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Harry Brogan
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A Short Photo Tutorial

August 22, 2017 · in How-to · 7 · 1.8K

Occasionally, I am asked just how I go about shooting photos in the way that I do. So, what follows, is a very short tutorial as to how I go about it. Please feel free to ask any questions that you might have.

STEP ONE is to choose a background that is different from the colors that are in your model. I am using a white background for this. It's nothing more than construction paper from the local Hobby Lobby. Make sure you get the thicker paper as it will hold up over time.

STEP TWO is to take multiple photos. I generally shoot two of each. One without flash and one with. Then I choose the best of those two to continue further. Deleting the other ones as they will not be used.

STEP THREE is to start by "cutting" out the parts that you won't be needing in the photo. I do this by using a select tool, going around a large area, and the deleting everything inside the box. Then using a fill tool to change it to a different color, in this case it's green.

Step four. Continue to do this process until you have changed all of the colors you want to change to the "neutral" green color.

Step five is to change the green to, in this case, white. You can do this step in a number of ways. By "pouring" to fill in the color or by doing a "replace color" and that will change all of the green to white in one step. Personally, I like the "pour" option.

Step six is a pretty simple one. This is where you crop the photo to make it into something that's clear enough for people to see it.

I do not use Photoshop for this as there are far too many "free" options out there to use. So I actually use a minimum of two programs to do this. They are the Microsoft Digital Image and the PhotoFiltre programs. Both are free and relatively easy to use. Play around with it and see what works best for you. I have been using these programs and these steps for a long time. But there has been a LOT of trial and error as well. Shoot, there are still times that I get frustrated when doing this and, sometimes, spend just as much time on the photos as I do on the actual building of the model.

Again, if you have any questions please feel free to ask and I'll be happy to answer as best that I can.


Reader reactions:
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7 responses

  1. Thanks for sharing your comprehensive tutorial with us, Harry. And the names of the programs you use. They'll certainly be helpful to those of us who wish to experiment with improving our presentations. The procedure certainly makes for a nice pic for sure!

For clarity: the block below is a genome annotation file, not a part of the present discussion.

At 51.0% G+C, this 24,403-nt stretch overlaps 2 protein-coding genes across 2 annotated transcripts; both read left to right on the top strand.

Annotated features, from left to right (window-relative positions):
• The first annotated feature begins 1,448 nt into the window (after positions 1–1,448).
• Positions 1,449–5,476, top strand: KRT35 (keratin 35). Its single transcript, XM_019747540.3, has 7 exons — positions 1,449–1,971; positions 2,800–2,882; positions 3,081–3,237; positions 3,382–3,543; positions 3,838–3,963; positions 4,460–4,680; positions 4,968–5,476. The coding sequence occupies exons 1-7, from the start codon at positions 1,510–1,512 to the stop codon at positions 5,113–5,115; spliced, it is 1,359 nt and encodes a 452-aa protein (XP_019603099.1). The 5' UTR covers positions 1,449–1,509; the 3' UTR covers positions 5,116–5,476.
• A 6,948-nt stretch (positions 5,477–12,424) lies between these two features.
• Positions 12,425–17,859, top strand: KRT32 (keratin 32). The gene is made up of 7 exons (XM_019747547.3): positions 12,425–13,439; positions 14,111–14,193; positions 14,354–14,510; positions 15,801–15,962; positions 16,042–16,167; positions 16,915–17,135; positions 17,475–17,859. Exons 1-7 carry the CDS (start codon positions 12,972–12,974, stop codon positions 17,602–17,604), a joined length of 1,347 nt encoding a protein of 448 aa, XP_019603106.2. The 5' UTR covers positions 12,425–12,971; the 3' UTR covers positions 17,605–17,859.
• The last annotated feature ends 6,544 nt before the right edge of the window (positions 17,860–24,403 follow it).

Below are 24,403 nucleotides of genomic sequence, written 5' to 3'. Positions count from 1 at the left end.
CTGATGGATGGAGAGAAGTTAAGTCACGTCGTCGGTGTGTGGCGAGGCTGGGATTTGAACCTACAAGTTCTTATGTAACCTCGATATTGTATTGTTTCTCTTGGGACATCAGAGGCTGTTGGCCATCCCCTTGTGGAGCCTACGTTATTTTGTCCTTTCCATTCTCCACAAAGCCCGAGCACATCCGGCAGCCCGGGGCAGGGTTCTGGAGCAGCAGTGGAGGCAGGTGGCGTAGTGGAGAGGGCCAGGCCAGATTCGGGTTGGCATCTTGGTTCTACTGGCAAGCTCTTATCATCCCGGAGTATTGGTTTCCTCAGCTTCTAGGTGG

• I can remember just starting out doing this sort of thing. Spent a ton of time trying out different things. This is what works best for me. Perhaps someone else can share what they do. I have a lot of fun with it. ((being a bit OCD helps))...

  2. Nice tutorial Harry. I use IrfanView to quickly choose which photos I want to keep (usually shoot 4-5 at different settings) and then for editing. These are both free

    • I have used both of those as well. The programs used are simply a matter of personal preference. Nice choices! Glad to see that I am not the only cheap one out there! LOL

  3. Hello, Harry! Thanks for sharing your techniques & for naming some freebie programs. The only thing I use is the very basic program that came with my computer which uses Win 10. I certainly can't do the detail work that you do, so I will look at some of the programs mentioned here by you & George. I'm pretty much a beginner, so I appreciate tutorials like this & any comments or recommendations you might feel like sharing. I'll probably look at the MS Digital Image program since everything else on my confuser ... er, computer is MicroStuff related.

    Thanks again!

    • I use the Microsoft Digital Image Starter Edition 2006. Look for that version. It's older and works well under Windows 10. Just make sure you click on "OPEN STARTER EDITION" when using the program. Otherwise you'll go to a Microsoft page letting you know that the program is not available for upgrades.

      I use a combination of that one and photofiltre. Since some of the options are not available in the starter edition of the Microsoft one. And, yes, that's the correct spelling for photofiltre is you are doing a search for it.

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